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Mon February 17, 2014
The Rising Cost of College Textbooks
A study indicates textbook costs have risen 82% in the past decade and that some students are trying to go without certain course books.
Students we asked at the UWM Union, estimate their book bills at between $300 and $600 per semester. The young people say they sometimes feel frustrated or ripped off by the cost.
While college students have long complained about the cost of books and how little they’re worth come selling time, prices have been rising, according to Sarah Dobjensky of WISPIRG – the Wisconsin Public Research Interest Group. "The average student is spending $1,200 per year on their textbooks. It's quickly becoming a really big out of pocket expense,” Dobjensky says.
WISPIRG surveyed students nationwide and 65 percent said they sometimes don't buy the books and instead rely on lecture notes and borrowing books from friends.
UWM Freshman Katie Schwanz says she only bought the books her professors required. "When they're, like, $200, and I don't have $200 for one textbook, and then I need five of them, and that's kind of $1,000 and I don't have $1,000." Schwanz says.
Schwanz says she also only bought the books she could find on Amazon, and then they came late, so she was behind on class readings. She says she uses leftover financial aid or money from her job to pay her book bills.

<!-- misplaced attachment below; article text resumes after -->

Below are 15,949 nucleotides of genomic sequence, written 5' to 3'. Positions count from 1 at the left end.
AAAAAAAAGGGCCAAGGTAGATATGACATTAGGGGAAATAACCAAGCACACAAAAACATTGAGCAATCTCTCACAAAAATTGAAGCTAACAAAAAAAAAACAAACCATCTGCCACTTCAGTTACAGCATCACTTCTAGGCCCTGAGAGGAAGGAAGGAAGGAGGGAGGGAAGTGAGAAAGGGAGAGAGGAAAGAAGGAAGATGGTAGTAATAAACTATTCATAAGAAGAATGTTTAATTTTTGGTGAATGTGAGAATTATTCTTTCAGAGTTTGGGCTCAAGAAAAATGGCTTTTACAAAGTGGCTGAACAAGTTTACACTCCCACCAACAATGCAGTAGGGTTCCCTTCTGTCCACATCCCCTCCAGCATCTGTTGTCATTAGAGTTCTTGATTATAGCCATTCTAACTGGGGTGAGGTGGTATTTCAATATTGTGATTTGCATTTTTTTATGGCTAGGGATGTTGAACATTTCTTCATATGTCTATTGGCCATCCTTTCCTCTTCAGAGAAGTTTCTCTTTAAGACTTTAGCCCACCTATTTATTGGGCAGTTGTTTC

Junior Anthony Menzel says he sometimes asks for help. "If a book is too expensive and I completely need it, I tend to go and ask my parents for money if I can, which doesn't usually happen. If it’s required, I just fork it over no matter what. You just have to,” Menzel says.
Students who don't buy all the class materials, place themselves at a disadvantage, according to Jaejin Jang, a UWM engineering professor. "If they do not read the book, then they will understand less. They will get less from the course and they are paying a lot of money for the course." Jang says sometimes he can tell which students don’t have the right books. "When I assign homework, students solve the wrong problems." Jang says it often means the student has bought an older, less expensive version of a required textbook. He says he does what he can to accommodate them.
WISPIRG is working to make more textbooks accessible online, called open source books. Spokeswoman Sarah Dobjensky says nearly 2,500 professors across the country have expressed interest in using the free online textbooks.
But for most courses, students must continue adding the cost onto their education or finding creative ways to get the material they need.